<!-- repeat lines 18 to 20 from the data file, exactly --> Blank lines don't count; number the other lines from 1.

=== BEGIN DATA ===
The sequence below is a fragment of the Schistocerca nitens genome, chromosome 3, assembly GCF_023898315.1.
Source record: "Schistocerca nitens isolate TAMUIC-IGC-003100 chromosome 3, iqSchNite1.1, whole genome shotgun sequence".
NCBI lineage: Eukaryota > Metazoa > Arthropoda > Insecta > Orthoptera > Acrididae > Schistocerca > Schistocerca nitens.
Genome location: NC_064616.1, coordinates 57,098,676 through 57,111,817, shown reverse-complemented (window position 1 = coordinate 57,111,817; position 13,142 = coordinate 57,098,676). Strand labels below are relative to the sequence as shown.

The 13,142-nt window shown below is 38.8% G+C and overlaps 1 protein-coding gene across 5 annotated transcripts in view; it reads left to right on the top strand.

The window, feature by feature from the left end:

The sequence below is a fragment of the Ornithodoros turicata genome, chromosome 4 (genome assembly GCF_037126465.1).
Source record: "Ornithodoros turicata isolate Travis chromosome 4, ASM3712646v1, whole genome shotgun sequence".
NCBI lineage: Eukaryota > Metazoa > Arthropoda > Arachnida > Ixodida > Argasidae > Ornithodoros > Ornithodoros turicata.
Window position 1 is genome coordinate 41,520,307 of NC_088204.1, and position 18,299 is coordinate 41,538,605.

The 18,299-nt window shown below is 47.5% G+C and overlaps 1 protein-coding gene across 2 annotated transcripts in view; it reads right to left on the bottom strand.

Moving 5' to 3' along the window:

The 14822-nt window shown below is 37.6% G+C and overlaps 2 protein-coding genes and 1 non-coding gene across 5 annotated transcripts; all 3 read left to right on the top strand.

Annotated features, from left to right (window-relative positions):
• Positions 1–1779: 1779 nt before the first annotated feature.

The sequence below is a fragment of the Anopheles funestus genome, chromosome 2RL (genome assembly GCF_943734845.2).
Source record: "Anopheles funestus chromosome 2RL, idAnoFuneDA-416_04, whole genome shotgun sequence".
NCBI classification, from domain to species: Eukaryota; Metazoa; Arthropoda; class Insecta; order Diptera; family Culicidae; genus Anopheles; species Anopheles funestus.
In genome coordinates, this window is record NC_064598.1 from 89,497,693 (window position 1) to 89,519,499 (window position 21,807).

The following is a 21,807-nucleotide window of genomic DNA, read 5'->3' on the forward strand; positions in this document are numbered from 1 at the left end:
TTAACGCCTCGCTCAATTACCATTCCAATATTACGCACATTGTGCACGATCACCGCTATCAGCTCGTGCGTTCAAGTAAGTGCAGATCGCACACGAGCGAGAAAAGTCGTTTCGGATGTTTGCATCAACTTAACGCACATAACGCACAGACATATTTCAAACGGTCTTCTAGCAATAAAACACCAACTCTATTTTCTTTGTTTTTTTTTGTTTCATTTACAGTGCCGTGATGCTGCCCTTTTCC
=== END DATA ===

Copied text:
NCBI classification, from domain to species: Eukaryota; Metazoa; Arthropoda; class Insecta; order Diptera; family Culicidae; genus Anopheles; species Anopheles funestus.
In genome coordinates, this window is record NC_064598.1 from 89,497,693 (window position 1) to 89,519,499 (window position 21,807).

The following is a 21,807-nucleotide window of genomic DNA, read 5'->3' on the forward strand; positions in this document are numbered from 1 at the left end: